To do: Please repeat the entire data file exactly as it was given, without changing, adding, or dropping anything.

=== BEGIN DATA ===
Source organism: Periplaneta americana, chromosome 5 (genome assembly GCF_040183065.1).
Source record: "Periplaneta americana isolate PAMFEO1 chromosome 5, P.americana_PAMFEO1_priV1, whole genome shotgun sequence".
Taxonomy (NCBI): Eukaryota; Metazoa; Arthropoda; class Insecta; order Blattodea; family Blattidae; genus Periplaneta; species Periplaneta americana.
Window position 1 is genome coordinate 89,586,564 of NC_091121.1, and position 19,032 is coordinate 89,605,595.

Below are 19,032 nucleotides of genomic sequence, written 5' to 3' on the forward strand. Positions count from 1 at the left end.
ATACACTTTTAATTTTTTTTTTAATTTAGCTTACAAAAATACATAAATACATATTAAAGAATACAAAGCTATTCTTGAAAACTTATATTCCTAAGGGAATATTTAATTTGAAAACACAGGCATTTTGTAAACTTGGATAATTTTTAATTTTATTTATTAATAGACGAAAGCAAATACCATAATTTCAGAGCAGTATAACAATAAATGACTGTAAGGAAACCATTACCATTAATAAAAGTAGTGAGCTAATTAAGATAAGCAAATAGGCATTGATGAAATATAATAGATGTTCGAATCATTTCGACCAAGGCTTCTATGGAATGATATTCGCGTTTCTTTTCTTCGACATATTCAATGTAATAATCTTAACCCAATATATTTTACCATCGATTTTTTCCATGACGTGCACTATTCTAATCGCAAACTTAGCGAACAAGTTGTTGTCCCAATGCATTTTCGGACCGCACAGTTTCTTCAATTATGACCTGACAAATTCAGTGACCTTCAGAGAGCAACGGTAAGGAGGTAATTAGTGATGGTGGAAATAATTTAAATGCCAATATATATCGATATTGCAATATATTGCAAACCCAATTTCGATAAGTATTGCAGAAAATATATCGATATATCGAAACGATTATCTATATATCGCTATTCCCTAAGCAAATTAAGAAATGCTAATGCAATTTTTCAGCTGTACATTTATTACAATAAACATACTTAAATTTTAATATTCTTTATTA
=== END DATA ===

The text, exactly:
Source organism: Periplaneta americana, chromosome 5 (genome assembly GCF_040183065.1).
Source record: "Periplaneta americana isolate PAMFEO1 chromosome 5, P.americana_PAMFEO1_priV1, whole genome shotgun sequence".
Taxonomy (NCBI): Eukaryota; Metazoa; Arthropoda; class Insecta; order Blattodea; family Blattidae; genus Periplaneta; species Periplaneta americana.
Window position 1 is genome coordinate 89,586,564 of NC_091121.1, and position 19,032 is coordinate 89,605,595.

Below are 19,032 nucleotides of genomic sequence, written 5' to 3' on the forward strand. Positions count from 1 at the left end.
ATACACTTTTAATTTTTTTTTTAATTTAGCTTACAAAAATACATAAATACATATTAAAGAATACAAAGCTATTCTTGAAAACTTATATTCCTAAGGGAATATTTAATTTGAAAACACAGGCATTTTGTAAACTTGGATAATTTTTAATTTTATTTATTAATAGACGAAAGCAAATACCATAATTTCAGAGCAGTATAACAATAAATGACTGTAAGGAAACCATTACCATTAATAAAAGTAGTGAGCTAATTAAGATAAGCAAATAGGCATTGATGAAATATAATAGATGTTCGAATCATTTCGACCAAGGCTTCTATGGAATGATATTCGCGTTTCTTTTCTTCGACATATTCAATGTAATAATCTTAACCCAATATATTTTACCATCGATTTTTTCCATGACGTGCACTATTCTAATCGCAAACTTAGCGAACAAGTTGTTGTCCCAATGCATTTTCGGACCGCACAGTTTCTTCAATTATGACCTGACAAATTCAGTGACCTTCAGAGAGCAACGGTAAGGAGGTAATTAGTGATGGTGGAAATAATTTAAATGCCAATATATATCGATATTGCAATATATTGCAAACCCAATTTCGATAAGTATTGCAGAAAATATATCGATATATCGAAACGATTATCTATATATCGCTATTCCCTAAGCAAATTAAGAAATGCTAATGCAATTTTTCAGCTGTACATTTATTACAATAAACATACTTAAATTTTAATATTCTTTATTA